Jobs's Great-Man Theory of Technology

The new biopic doesn't just portray Steve Jobs as a jerk, it justifies and glorifies his ruthless, uncompromising vision.
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Endgame Entertainment; Five Star Feature Films

After the 1976 launch of Apple Computer, Steve Jobs bought a mansion. In the enormous house's living room, over its enormous fireplace, the newly successful entrepreneur hung an enormous picture -- of Albert Einstein.

This was appropriate. Steve Jobs, the man, was keenly aware of Steve Jobs, the legend. His keynote speeches and product launches were performances full of iconography that could forgivably be mistaken as religious. He used the word "revolutionary" the way most people use the word "nice." He enlisted Walter Isaacson, the consummate biographer of great men, to write his official biography. He saw himself, by most accounts, as a member of the historically elite group that includes Newton and Darwin and, yes, Einstein -- people whose lives made, as Jobs liked to say, "a dent in the universe."

We tend to recognize people of this caliber, through history's fuzzy filter, not so much for who they were as for what they did. And that pragmatic approach to progress tends to reduce greatness, in turn, to binary equations of person and product. Newton gave us gravity and Einstein gave us relativity and Madison gave us representative democracy, and all the other details of their lives and their characters tend to erode, in the public mind, with the wash of time. Were the Great People of history kind? Were they funny? Were they jerks? It doesn't much matter, in retrospect, because they -- their work -- made the world better. The other stuff, the human stuff, is inconsequential.

It has been less than two years since Jobs died of cancer. His death is, in the scope of history, fresh. And his Great Man mythology is still malleable. Which is a fact that Jobs, the new film based on Jobs's biography (though not on the biography), is itself keenly aware of. The biopic, starring a serviceably Steve-like Ashton Kutcher, offers what any biopic must -- 120-ish minutes' worth of biographical detail -- but it does so with the sweeping conviction of history: that these details are, to some extent, irrelevant. Steve Jobs, the film suggests, has already earned his ticket into the pantheon of Great Men, and that ticket is the personal computer. The Jobs of the film -- a "Jobs" who, as Kutcher has noted, is only "an approximation" of the real-life version -- is a guy who is actively writing his own obituary. He cares about his work, the product of his life, above all else. The "all else" being, among other things, his hygiene, his health, and his fellow humans.

So Jobs-the-movie, unsurprisingly to anyone familiar with Jobs-the-man, travels well-worn terrain: Its star is a hero who is also an anti-hero. But instead of the complex villainy of a Walter White or a Don Draper, Jobs's flaws here filter down to one simple, salient fact: He is -- and this is really the only word that will do -- an asshole. An asshole of the conventional variety (he parks in handicapped spaces), but an asshole, too, whose assholery occasionally veers into cruelty. He betrays people, it seems, simply because people, being imperfectly designed, are betrayable. In an early scene in the movie, Jobs's girlfriend tells him she's pregnant. Jobs sets his jaw. He insists he's not the father. He kicks her out of his house. This was not part of his vision. "I'm sorry you have a problem," he tells her, coolly, "but it's not happening to me."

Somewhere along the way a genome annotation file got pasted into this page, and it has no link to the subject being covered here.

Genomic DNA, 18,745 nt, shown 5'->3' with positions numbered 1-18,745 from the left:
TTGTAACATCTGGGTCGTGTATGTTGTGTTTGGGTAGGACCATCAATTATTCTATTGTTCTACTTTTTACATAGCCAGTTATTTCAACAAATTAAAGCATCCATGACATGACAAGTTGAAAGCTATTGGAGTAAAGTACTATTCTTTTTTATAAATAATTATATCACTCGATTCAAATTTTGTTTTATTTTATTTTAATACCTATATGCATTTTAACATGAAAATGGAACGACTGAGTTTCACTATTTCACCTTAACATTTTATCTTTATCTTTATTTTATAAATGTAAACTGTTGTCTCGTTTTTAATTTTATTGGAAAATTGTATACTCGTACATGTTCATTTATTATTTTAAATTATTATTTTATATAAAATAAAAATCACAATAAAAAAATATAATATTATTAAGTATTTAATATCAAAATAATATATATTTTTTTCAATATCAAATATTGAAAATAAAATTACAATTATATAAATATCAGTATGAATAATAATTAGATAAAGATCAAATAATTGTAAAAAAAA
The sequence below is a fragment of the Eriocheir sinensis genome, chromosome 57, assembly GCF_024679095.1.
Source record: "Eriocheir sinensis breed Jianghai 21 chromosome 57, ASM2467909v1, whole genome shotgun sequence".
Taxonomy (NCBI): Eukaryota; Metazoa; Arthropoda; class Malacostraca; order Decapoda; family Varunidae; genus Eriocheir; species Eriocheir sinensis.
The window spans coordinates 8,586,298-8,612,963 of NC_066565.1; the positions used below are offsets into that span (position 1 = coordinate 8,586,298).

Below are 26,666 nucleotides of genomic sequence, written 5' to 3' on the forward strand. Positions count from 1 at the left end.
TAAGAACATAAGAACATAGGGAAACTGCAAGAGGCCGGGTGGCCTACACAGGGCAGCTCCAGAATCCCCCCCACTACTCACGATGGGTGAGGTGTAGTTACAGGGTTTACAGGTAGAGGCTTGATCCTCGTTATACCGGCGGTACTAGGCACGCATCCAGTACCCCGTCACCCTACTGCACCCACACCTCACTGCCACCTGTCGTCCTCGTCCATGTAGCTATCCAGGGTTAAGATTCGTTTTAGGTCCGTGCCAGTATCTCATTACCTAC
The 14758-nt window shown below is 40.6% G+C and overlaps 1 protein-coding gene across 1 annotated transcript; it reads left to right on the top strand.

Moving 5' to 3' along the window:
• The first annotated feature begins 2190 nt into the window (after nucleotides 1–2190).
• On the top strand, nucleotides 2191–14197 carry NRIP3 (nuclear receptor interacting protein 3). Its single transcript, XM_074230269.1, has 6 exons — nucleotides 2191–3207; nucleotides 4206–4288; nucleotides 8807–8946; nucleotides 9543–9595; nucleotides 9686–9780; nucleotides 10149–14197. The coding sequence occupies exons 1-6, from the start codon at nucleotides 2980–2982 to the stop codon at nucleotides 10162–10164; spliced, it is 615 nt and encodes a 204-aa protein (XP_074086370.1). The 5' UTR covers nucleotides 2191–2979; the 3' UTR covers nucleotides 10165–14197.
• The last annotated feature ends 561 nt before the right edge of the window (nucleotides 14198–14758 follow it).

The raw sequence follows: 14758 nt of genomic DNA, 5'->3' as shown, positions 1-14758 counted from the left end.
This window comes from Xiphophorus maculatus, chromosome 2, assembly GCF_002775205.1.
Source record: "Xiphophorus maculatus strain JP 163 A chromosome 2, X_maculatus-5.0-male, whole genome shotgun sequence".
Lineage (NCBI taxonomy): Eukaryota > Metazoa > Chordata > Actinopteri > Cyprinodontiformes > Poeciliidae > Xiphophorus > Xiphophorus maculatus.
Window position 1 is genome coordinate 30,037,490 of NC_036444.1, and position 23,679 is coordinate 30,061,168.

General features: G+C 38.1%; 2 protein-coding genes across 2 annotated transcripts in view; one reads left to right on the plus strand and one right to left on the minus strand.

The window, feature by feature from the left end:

Dent in the universe, indeed. We are meant to empathize, of course, with the pregnant woman who has just been abandoned by her boyfriend. We are meant to be shocked and appalled and whoa-did-he-really-just-ed at the extent of Jobs's callousness. And we are meant to be all those things all over again when Jobs refuses, in a later scene, to acknowledge his daughter, Lisa. Yet the film never explains why Jobs treats people the way he does, why others to him are so painfully expendable. The film does not, indeed, seem to care. Because Jobs-the-Jerk has become, in real-life cultural lore, a crucial component of Jobs-the-Legend. Isaacson's biography notes that Jobs "had the uncanny capacity to know exactly what your weak point is, know what will make you feel small, to make you cringe." That's a quote from one of his friends.

In the film, one of Jobs's early bosses tells him, "You're good -- you're damn good -- but you are an asshole." This announcement is clearly not news to its recipient. Being a visionary, after all, Jobs is perfectly aware of his own assholery. And he is perfectly untroubled by it. If you want to put a dent in the universe, the people in your path may get a little dented, too.

'Jobs' reduces the complexities of the personal computing revolution -- the collaboration of it, the connectedness of it, the contingency of it -- down to a single name. Jobs the man, it's been argued, was not so much a creative genius as a savvy co-opter of creativity.

This is the perspective -- the asshole-centric view -- that Jobs, the film, adopts. The movie assumes what so many Apple fans seem to believe about the real-life Jobs: that his well-known assholery, his storied capacity to humiliate and to alienate, is, far from being a flaw, a crucial aspect of his genius. The same exacting standards that Jobs applies to consumer electronics -- in another scene, he fires an employee for insufficient attention to fonts -- he applies to fellow humans. He is cold because he cares. "It's not my job to be nice to people," movie-Jobs informs a critic. "It's my job to make them better." 

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Megan Garber is a staff writer at The Atlantic. She was formerly an assistant editor at the Nieman Journalism Lab, where she wrote about innovations in the media.

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